In the past half-decade Abu Dhabi’s government has had considerable success in upgrading the emirate’s farming segment. Until the mid-2000s most farms in were operated on a part-time, semi-commercial basis, and a majority of local farmers were either unaware of or lacked access to agricultural innovations, technologies and techniques that were common elsewhere. In 2005 the government created the Abu Dhabi Food Control Authority (ADFCA), which was charged with implementing and enforcing new food safety standards in line with international best practice. In an effort to boost yields, reduce water consumption, and improve waste and by-product management, the government, on advice from the ADFCA, established the Abu Dhabi Farmers’ Service Centre (ADFSC) in 2009. The ADFSC has a mandate to provide technical expertise, marketing and supply chain support to farmers.
Every Drop Counts
Agricultural activities – and particularly farming – are a major drain on Abu Dhabi’s limited water resources. According to data from ADFCA, as of 2012 around 70% of the emirate’s annual water budget was consumed by agriculture, and the authority has introduced policies with the goal of conserving water. ADFCA and the ADFSC recently launched a raft of new initiatives to this end, with the aim of reducing water consumption in Abu Dhabi by 40% by the end of 2013. One major component of the plan involved phasing out water-intensive crops, particularly Rhodes grass, a popular traditional fodder crop that, according to ADFCA, consumed an estimated 93m gallons of water annually in Abu Dhabi until recently. The authority has had considerable success reducing the amount of Rhodes grass grown in the emirate. “Historically, nearly every farm grew Rhodes grass for animal feed,” said Christopher Hirst, the ADFSC’s CEO, told OBG. “Now this has been replaced by fodder imports.” Improving the efficiency of irrigation networks is also considered to be a key goal. According to ADFCA, the farming segment uses around 1.5bn cu metres of water for irrigation on an annual basis, which represents around 50% of water consumption in the emirate. Reducing this has been a key objective for the ADFSC over the past four years. With Dh134m ($36.47m) in financing from the government, it has worked to modernise irrigation systems throughout Al Gharbia, installing pressure-compensating irrigation systems and trialling the use of “smart” sensors that track the amount of water in the soil to optimise irrigation efficiency. As of late 2012 the project had reached more than 2000 farms, in some cases reducing water usage by as much as 50%. “Traditionally, many of the farm workers have relied on flood irrigation in their home countries and expect to see large volumes of water being applied to the plants, which is inefficient in this climate and highly wasteful,” said Hirst. “We have educated and encouraged farmers and farm workers to switch to other technologies and techniques, which has had a positive impact on water consumption rates in recent years.” Indeed, the use of treated wastewater has been adopted on a wide scale, primarily in landscaping, but also on a small number of farms as a trial.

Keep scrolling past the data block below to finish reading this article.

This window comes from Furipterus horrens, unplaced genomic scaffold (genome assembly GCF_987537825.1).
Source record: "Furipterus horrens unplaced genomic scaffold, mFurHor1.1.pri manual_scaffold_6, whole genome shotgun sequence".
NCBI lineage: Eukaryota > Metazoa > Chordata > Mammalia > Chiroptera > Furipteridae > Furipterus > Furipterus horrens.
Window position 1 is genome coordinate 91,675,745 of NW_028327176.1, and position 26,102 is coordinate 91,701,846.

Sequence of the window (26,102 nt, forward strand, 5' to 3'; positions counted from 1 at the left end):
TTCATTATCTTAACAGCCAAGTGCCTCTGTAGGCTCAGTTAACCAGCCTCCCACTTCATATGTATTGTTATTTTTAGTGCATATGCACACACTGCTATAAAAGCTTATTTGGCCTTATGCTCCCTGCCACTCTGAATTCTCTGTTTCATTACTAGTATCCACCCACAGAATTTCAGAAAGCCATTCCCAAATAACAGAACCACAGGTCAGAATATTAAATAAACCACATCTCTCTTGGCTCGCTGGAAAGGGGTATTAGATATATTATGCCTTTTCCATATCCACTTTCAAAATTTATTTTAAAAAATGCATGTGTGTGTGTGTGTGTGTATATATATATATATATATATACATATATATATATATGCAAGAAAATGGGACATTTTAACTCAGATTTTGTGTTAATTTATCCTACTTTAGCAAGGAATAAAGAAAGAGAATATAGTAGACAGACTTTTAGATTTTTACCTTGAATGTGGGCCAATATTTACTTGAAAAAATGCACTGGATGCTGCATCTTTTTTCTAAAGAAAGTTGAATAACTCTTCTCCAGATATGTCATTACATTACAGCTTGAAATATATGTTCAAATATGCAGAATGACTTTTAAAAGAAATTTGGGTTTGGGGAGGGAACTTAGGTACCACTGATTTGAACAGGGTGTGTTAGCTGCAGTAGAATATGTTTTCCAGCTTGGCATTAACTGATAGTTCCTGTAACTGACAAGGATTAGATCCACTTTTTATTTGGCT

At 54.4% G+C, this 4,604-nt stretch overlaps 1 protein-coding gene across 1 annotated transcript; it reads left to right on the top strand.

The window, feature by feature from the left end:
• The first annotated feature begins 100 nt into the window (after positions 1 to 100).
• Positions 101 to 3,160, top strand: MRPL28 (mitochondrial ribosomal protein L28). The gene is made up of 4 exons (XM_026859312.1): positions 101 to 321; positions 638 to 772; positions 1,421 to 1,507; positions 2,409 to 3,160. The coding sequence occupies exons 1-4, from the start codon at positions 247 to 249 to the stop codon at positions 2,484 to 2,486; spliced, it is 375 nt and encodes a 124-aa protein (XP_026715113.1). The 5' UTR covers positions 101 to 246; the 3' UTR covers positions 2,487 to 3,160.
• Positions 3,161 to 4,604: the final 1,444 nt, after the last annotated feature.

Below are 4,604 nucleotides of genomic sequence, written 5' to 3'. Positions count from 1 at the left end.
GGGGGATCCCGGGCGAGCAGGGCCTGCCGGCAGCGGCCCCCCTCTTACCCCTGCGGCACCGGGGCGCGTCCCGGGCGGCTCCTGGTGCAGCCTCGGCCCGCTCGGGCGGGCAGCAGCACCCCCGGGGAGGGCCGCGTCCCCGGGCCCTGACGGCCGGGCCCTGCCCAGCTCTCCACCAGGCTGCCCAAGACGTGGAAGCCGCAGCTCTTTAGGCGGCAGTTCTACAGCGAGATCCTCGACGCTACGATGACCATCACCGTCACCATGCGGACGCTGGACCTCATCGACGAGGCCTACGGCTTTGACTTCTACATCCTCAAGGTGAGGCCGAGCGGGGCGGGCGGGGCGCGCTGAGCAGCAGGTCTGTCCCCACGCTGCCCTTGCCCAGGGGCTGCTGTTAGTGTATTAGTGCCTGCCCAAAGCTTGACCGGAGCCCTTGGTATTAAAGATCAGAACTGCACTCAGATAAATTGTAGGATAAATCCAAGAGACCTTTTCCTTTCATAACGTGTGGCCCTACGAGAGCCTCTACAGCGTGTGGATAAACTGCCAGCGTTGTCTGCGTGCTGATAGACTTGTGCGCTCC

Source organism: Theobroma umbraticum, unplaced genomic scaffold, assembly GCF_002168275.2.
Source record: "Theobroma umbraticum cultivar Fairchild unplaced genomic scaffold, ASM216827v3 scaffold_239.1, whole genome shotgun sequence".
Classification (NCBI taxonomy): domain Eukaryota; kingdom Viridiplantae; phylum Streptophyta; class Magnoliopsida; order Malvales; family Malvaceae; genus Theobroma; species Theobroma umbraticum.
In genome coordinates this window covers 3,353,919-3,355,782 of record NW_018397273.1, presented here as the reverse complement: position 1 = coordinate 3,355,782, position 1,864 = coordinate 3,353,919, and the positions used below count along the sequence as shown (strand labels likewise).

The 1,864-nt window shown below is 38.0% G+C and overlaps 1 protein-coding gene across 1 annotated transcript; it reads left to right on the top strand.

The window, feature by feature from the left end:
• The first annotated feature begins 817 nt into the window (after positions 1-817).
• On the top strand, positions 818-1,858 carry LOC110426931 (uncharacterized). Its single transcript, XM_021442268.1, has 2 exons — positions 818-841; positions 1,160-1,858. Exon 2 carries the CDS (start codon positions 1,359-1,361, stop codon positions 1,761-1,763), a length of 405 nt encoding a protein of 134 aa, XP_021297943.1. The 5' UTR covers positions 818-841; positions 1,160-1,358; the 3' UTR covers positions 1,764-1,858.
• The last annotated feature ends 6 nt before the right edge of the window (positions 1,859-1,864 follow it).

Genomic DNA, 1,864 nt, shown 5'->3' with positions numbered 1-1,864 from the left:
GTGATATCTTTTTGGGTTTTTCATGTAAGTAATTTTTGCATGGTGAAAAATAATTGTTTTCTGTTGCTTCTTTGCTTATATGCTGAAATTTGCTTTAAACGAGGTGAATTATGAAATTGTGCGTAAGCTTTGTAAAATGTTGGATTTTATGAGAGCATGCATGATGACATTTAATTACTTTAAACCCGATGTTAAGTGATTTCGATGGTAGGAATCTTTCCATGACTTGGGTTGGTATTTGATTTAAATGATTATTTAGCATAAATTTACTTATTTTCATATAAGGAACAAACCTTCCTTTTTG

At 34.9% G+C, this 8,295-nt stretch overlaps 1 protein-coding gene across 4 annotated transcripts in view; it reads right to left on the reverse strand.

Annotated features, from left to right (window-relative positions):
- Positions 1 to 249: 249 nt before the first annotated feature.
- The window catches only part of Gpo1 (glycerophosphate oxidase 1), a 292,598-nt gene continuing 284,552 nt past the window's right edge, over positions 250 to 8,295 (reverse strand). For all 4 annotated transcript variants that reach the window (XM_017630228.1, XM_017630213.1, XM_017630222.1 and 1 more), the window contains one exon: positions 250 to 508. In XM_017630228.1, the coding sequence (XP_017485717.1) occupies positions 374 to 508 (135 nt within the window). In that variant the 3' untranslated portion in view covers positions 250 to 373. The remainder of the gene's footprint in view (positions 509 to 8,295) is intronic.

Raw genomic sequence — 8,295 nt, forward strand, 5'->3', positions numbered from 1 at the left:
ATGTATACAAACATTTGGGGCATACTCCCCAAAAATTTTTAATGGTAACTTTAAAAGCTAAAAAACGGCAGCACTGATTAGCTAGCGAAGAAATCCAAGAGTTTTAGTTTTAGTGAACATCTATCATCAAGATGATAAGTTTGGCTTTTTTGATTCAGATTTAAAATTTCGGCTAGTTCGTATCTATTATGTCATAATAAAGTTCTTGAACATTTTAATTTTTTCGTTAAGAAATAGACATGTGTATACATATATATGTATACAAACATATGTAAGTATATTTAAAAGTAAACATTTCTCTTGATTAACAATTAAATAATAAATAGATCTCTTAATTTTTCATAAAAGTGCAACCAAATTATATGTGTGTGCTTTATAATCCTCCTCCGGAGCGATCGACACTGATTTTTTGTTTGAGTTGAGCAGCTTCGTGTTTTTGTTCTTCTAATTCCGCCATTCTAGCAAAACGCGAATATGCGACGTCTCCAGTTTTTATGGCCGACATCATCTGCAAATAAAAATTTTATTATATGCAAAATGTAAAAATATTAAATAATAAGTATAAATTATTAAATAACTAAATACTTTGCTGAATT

In addition to upgrading irrigation, ADFCA and the ADFSC have worked to introduce advanced technologies – including greenhouse agriculture and related soil-less growing techniques – in an effort to boost production and conserve water. In particular, the authority is looking into hydroponics technology, where plants are grown in nutrient-rich water, and aeroponics technology, where plants are grown with their roots exposed, usually in a misty environment. In conjunction with the Environment Agency - Abu Dhabi, ADFCA launched a greenhouse agriculture centre in Al Ain to test and compare these and other types of protected, closed-system techniques. Greenhouses are widely considered to be one of the most efficient ways to farm in the emirate’s harsh climate, though high initial set-up costs have been an issue. As of early 2013 the ADFSC was working to develop a low-cost greenhouse and hydroponics kit, which was expected to encourage more farmers to invest in the technology in the future.
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